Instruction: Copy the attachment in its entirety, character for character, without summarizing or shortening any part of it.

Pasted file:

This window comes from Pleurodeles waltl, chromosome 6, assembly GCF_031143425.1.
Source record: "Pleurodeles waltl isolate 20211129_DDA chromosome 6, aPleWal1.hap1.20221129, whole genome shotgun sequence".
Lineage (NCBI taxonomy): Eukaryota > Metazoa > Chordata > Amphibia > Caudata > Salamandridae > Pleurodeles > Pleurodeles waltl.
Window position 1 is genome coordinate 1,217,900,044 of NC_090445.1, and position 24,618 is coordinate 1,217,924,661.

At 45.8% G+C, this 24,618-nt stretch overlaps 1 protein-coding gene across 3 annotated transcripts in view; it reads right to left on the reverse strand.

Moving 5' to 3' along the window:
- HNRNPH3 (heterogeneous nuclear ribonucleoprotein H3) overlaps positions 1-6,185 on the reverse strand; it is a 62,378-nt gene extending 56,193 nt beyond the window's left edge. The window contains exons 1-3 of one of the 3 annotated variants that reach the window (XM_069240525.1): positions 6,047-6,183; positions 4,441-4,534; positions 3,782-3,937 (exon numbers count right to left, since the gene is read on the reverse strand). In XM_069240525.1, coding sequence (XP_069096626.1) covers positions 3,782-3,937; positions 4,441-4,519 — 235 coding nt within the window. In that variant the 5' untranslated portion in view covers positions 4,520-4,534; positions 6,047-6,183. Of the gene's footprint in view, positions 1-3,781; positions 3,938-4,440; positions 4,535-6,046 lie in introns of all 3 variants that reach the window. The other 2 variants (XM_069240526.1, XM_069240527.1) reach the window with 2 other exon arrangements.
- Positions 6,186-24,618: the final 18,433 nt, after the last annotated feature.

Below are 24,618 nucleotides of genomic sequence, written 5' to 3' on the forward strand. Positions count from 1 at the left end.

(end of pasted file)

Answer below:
This window comes from Pleurodeles waltl, chromosome 6, assembly GCF_031143425.1.
Source record: "Pleurodeles waltl isolate 20211129_DDA chromosome 6, aPleWal1.hap1.20221129, whole genome shotgun sequence".
Lineage (NCBI taxonomy): Eukaryota > Metazoa > Chordata > Amphibia > Caudata > Salamandridae > Pleurodeles > Pleurodeles waltl.
Window position 1 is genome coordinate 1,217,900,044 of NC_090445.1, and position 24,618 is coordinate 1,217,924,661.

At 45.8% G+C, this 24,618-nt stretch overlaps 1 protein-coding gene across 3 annotated transcripts in view; it reads right to left on the reverse strand.

Moving 5' to 3' along the window:
- HNRNPH3 (heterogeneous nuclear ribonucleoprotein H3) overlaps positions 1-6,185 on the reverse strand; it is a 62,378-nt gene extending 56,193 nt beyond the window's left edge. The window contains exons 1-3 of one of the 3 annotated variants that reach the window (XM_069240525.1): positions 6,047-6,183; positions 4,441-4,534; positions 3,782-3,937 (exon numbers count right to left, since the gene is read on the reverse strand). In XM_069240525.1, coding sequence (XP_069096626.1) covers positions 3,782-3,937; positions 4,441-4,519 — 235 coding nt within the window. In that variant the 5' untranslated portion in view covers positions 4,520-4,534; positions 6,047-6,183. Of the gene's footprint in view, positions 1-3,781; positions 3,938-4,440; positions 4,535-6,046 lie in introns of all 3 variants that reach the window. The other 2 variants (XM_069240526.1, XM_069240527.1) reach the window with 2 other exon arrangements.
- Positions 6,186-24,618: the final 18,433 nt, after the last annotated feature.

Below are 24,618 nucleotides of genomic sequence, written 5' to 3' on the forward strand. Positions count from 1 at the left end.